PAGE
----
Taylor Swift's current fling with the Big Apple just got serious and the whole world is going to know about it.

The city's tourism wing announced Monday that the 24-year-old pop star will be the face and voice of a global campaign to attract visitors to the city as its “global welcome ambassador.”

Swift, who released Monday her latest album “1989,” featuring the song “Welcome to New York,” said she was excited to show-off her new home.

“I just go around going like, ‘Everybody, New York is amazing.’ So I think they just picked up on that and they gave me, like, a title,” she said on ABC’s “Good Morning America.”

Some New Yorkers, however, say that Swift's role as a city spokeswoman isn’t genuine since the Pennsylvania born star only moved to a TriBeCa penthouse, which she bought for a reported $19.9 million, in the spring.

Swift joins the huge list of New York celebrities who helped NYC & Company over the years, such as Whoopi Goldberg and Robert De Niro, but her campaign will be geared to a younger crowd. It will feature videos starring Swift that will run online and in taxis and outdoor advertisements in places in Boston, Spain and Italy.

Swift, who also announced that she will be performing in Times Square on New Year’s Eve, talks about some of her favorite things about the city in the clips, such as its diversity, culture and food.

“It’s impossible not to fall in love or be affected by New York City,” she says in one video.

In another video, the singer jokingly teaches viewers “important New York vocabulary words,” like bodega, Houston Street and stoop.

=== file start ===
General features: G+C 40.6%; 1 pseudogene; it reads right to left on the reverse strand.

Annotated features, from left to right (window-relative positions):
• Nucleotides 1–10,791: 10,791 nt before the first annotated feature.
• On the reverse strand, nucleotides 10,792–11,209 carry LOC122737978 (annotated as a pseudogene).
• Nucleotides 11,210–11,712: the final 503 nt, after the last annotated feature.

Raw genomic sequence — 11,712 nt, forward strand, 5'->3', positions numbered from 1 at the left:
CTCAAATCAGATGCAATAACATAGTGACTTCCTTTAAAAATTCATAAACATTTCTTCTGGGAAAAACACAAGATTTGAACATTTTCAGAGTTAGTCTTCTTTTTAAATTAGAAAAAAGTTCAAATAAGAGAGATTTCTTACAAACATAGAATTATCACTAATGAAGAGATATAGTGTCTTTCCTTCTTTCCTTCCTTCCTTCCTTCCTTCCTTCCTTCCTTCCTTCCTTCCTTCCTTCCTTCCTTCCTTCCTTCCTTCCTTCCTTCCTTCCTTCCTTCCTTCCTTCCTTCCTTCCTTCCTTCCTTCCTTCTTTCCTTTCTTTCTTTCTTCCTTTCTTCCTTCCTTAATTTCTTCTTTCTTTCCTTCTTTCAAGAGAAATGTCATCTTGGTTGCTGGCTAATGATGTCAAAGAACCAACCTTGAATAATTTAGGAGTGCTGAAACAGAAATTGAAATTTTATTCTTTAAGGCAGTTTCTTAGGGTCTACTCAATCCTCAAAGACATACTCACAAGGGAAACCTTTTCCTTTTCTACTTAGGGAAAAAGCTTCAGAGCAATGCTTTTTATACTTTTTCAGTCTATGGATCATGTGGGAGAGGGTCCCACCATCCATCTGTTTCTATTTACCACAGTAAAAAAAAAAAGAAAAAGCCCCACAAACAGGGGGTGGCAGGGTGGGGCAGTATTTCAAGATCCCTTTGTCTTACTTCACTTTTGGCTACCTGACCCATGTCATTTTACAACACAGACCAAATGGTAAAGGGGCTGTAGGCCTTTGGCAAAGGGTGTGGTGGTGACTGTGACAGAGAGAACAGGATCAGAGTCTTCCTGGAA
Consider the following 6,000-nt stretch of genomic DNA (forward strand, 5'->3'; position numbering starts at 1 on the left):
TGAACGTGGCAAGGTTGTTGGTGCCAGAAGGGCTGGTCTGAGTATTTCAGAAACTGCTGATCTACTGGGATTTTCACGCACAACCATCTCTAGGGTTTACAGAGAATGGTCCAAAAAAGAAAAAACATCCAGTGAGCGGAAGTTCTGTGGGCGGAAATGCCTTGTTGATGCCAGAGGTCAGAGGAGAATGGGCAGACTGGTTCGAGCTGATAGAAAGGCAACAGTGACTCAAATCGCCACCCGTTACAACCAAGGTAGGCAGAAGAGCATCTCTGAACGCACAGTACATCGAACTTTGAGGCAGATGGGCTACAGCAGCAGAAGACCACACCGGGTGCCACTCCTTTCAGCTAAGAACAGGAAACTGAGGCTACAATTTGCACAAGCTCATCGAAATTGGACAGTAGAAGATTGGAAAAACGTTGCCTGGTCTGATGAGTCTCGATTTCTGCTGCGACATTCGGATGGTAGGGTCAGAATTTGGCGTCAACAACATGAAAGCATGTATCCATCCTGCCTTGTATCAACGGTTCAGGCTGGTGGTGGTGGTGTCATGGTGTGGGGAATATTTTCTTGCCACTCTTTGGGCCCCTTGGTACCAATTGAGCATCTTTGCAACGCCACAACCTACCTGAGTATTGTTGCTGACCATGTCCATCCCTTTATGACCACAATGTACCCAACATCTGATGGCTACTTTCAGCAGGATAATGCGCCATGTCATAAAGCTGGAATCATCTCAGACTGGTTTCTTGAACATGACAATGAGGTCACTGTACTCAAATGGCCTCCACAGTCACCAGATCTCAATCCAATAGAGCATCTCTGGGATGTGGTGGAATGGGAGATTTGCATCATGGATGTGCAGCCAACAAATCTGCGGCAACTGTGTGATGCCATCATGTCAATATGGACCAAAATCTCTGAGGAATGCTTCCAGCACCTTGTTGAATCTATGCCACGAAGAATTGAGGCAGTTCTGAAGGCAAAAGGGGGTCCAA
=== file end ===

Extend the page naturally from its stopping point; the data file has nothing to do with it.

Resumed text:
Fred Dixon, the president of NYC & Company, said the partnership with Swift began earlier this year when he met with her management team.

They mentioned that she was writing a song about her experience as a newcomer to the city and when the Dixon heard the song months later, he said he was amazed with how “Welcome to New York” resonated with the city's message.

“We thought it was a perfect anthem,” he said.

When Dixon offered Swiftthe ambassador title, which is not a paid gig, her team jumped on it immediately and helped plan the campaign, he said.

Jill Lazar, 30, who recently moved to Astoria from south Florida, said she liked that Swift was sharing her personal experience as a New Yorker.

“Most people come here with dreams of making it and she's trying to make it besides she's doing it in a very humbling way, not like other celebrities,” she said.

Ed Arteche, 30, who was visiting New York yesterday from San Francisco, however, said he didn’t think a country singer who spent a lot of time in the South exemplifies New York.

“I just don't think she'll make an ideal ambassador for tourism seeing as New York is so diverse,” he said.

Dixon acknowledged that some of Swift's local critics wouldn't be happy with her representing the city, but reminded that she represents every new New Yorker who comes in with a strong sense of optimism.

It's a quality that he said is part of the estimated 55.8 million people who will come to check out the Big Apple by the end of the year.

“New York City is a big place, but it's important to make a place that's bit but also personal. Taylor really exemplifies it in her song and this campaign,” he said.

 

(With Jane Gayduk)